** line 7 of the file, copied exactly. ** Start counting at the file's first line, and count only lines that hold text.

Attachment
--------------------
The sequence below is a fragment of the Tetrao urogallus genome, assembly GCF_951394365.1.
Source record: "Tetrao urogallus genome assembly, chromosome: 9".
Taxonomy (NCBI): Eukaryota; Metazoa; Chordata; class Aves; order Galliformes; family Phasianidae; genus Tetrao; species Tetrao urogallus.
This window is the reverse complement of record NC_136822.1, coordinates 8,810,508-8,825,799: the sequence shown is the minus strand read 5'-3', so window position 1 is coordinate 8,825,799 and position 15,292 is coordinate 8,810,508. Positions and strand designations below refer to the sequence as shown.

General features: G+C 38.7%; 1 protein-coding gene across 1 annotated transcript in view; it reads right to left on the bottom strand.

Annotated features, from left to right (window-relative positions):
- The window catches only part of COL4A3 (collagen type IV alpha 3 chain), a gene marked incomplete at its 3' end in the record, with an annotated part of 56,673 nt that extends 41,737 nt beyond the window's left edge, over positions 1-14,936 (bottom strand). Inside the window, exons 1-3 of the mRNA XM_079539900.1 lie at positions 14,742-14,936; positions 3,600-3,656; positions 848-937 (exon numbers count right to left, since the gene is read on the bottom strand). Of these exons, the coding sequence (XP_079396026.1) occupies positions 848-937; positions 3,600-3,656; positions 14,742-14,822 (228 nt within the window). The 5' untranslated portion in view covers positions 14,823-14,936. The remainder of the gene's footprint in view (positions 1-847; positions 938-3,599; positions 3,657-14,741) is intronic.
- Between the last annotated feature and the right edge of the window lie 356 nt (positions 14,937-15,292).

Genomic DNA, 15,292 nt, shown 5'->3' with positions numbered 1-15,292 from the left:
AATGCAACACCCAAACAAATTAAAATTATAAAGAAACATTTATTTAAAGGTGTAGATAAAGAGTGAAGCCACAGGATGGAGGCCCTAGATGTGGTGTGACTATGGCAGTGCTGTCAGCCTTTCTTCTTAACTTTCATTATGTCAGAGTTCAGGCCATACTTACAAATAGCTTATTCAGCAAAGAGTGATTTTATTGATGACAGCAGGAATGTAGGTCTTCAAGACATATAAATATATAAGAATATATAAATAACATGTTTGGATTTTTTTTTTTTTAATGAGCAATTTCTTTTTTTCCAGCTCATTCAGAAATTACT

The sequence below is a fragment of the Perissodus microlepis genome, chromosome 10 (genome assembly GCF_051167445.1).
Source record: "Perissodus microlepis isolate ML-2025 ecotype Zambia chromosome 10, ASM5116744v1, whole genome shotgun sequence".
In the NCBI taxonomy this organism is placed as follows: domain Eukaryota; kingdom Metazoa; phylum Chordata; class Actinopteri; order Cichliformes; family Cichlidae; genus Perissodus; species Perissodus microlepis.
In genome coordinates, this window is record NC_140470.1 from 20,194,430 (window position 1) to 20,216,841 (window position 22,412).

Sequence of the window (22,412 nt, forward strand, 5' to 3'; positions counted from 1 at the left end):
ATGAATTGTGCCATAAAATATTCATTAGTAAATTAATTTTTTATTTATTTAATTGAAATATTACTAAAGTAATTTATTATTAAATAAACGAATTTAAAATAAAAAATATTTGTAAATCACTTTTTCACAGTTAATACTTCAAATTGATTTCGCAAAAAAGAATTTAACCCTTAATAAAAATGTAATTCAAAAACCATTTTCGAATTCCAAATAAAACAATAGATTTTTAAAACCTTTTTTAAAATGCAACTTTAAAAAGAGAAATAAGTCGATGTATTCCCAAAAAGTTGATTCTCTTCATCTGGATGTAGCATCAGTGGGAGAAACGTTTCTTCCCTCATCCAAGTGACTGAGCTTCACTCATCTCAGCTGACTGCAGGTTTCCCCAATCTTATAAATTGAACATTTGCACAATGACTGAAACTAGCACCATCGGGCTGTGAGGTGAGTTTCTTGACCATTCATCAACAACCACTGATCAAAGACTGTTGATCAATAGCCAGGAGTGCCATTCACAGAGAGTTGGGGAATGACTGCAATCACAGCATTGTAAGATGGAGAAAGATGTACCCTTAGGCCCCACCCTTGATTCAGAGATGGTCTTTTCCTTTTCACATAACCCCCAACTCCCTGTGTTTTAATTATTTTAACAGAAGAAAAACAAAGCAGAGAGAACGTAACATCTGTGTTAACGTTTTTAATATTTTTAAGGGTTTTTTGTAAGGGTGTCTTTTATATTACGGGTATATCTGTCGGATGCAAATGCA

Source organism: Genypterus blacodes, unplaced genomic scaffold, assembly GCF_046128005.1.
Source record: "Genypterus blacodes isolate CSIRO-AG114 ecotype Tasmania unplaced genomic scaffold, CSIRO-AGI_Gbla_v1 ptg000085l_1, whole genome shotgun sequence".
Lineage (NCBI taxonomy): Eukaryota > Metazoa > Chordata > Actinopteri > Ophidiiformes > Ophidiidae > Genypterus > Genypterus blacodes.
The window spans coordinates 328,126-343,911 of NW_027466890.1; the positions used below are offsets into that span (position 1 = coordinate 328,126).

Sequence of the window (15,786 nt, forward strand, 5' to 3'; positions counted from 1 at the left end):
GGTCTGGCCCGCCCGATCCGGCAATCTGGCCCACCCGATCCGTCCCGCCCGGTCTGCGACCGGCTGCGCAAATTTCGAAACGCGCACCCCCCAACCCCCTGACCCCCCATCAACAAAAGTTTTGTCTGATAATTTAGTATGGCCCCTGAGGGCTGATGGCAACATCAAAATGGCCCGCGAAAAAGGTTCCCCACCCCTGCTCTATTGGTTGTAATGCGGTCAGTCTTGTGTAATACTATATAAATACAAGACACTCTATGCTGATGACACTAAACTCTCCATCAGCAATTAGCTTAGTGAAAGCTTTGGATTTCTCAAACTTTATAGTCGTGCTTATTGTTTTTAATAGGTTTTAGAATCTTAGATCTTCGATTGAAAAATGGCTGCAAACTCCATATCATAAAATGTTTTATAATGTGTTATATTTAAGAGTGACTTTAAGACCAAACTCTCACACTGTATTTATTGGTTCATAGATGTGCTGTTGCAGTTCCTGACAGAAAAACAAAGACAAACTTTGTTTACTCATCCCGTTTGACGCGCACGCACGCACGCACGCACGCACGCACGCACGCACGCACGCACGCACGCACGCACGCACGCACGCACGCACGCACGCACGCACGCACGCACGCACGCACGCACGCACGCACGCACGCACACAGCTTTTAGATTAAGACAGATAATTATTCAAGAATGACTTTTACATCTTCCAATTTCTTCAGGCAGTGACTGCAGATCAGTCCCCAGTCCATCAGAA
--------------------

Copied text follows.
- The window catches only part of COL4A3 (collagen type IV alpha 3 chain), a gene marked incomplete at its 3' end in the record, with an annotated part of 56,673 nt that extends 41,737 nt beyond the window's left edge, over positions 1-14,936 (bottom strand). Inside the window, exons 1-3 of the mRNA XM_079539900.1 lie at positions 14,742-14,936; positions 3,600-3,656; positions 848-937 (exon numbers count right to left, since the gene is read on the bottom strand). Of these exons, the coding sequence (XP_079396026.1) occupies positions 848-937; positions 3,600-3,656; positions 14,742-14,822 (228 nt within the window). The 5' untranslated portion in view covers positions 14,823-14,936. The remainder of the gene's footprint in view (positions 1-847; positions 938-3,599; positions 3,657-14,741) is intronic.